E-013 Effect of Procedural Time Required to Achieve Recanalisation with Mechanical Thrombectomy in Acute Ischaemic Stroke on Outcome: The Golden Hour of Stroke Intervention

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Abstract

Introduction

Outcome studies in acute ischaemic stroke (AIS) have focused on time from symptom onset to treatment. The purpose of this study is to investigate whether time to achieve vessel recanalisation from groin puncture affects outcomes.

Methods

We studied all AIS cases that underwent intra-arterial therapy between May 2008 and October 2012 at a high volume centre. Candidacy for thrombectomy is determined by CT perfusion imaging, irrespective of time of onset. Patients were then dichotomised into two groups; “Early Recan” assigned in which recanalisation was achieved in sixty minutes or under from groin puncture and “Delayed Recan” in which procedures extended beyond sixty minutes. Time to recanalise was also studied as a continuous variable.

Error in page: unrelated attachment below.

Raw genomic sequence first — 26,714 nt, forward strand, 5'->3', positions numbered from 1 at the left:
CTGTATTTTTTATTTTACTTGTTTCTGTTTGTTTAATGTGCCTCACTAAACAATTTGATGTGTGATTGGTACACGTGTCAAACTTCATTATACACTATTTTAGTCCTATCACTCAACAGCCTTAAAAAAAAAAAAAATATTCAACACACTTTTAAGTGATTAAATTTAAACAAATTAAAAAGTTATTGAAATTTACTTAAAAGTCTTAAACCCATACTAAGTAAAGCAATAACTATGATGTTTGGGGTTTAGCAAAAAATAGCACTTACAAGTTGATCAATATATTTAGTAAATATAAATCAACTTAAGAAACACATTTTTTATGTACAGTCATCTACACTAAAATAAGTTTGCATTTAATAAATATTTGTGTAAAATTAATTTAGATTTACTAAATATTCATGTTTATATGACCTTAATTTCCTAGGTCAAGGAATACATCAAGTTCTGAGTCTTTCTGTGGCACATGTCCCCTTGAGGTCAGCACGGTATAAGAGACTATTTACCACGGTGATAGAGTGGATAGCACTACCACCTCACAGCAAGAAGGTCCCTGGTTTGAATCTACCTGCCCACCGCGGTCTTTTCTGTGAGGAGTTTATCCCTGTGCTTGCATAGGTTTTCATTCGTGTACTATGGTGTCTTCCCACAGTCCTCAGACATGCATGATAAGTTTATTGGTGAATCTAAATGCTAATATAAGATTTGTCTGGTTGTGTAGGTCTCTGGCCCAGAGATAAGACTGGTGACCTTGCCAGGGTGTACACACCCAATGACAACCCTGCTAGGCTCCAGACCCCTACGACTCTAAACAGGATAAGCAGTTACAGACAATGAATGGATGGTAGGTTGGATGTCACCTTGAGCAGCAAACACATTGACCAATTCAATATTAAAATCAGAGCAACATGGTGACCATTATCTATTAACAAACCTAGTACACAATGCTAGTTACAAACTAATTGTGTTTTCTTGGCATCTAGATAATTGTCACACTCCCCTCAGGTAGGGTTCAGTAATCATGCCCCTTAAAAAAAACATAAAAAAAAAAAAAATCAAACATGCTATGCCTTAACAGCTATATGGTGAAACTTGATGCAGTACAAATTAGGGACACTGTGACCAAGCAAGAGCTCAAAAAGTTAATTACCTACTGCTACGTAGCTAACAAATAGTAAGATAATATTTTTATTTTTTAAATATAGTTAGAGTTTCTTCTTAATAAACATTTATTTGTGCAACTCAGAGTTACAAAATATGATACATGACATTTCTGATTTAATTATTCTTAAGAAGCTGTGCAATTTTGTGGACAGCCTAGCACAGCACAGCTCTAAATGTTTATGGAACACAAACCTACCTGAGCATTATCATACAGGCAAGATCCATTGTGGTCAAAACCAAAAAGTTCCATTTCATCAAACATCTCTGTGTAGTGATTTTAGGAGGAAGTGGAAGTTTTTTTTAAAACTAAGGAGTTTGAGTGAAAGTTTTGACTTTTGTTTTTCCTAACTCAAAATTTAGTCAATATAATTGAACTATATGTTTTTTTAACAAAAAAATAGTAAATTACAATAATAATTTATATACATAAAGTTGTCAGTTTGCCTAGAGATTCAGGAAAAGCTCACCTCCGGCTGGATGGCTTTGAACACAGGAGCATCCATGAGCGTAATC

Results

180 patients (51.7% female, mean age 66.1 ± 15.1 years) were identified. Among the “Early Recan” patients, recanalisation was achieved in 41.4 ± 13.6 minutes as opposed to 101.5 ± 32.4 minutes in the “Delayed Recan” patients. Patients in the “Early Recan” group were twice as likely to achieve a TICI 3 (47% vs 24.6%; p=0.002) and a TICI of 2B or 3 (89.4% vs 72.8%; p=0.009). The intraprocedural complication rate was higher among the “Delayed Recan” patients (11.4%) compared to the “Early Recan” patients (3%; p=0.05). The likelihood of achieving a good outcome (mRS 0 - 2) was higher in the “Early Recan” group (54%) compared to the “Late Recan” group (29.8%; p=0.002). On logistic regression analysis, time to recanalise from groin puncture was found to significantly impact mRS at ninety days in addition to age, baseline NIHSS, achieving revascularisation, and postprocedure haemorrhage.

Conclusion

Our findings suggest that extending mechanical thrombectomy procedure times beyond sixty minutes increases complications and postprocedure haemorrhage rates while worsening outcomes. These findings can serve as a timeframe of when it is prudent to abort a failed thrombectomy case.

Disclosures

A. Spiotta: None. J. Vargas: None. R. Turner: None. I. Chaudry: None. H. Battenhouse: None. A. Turk: None.

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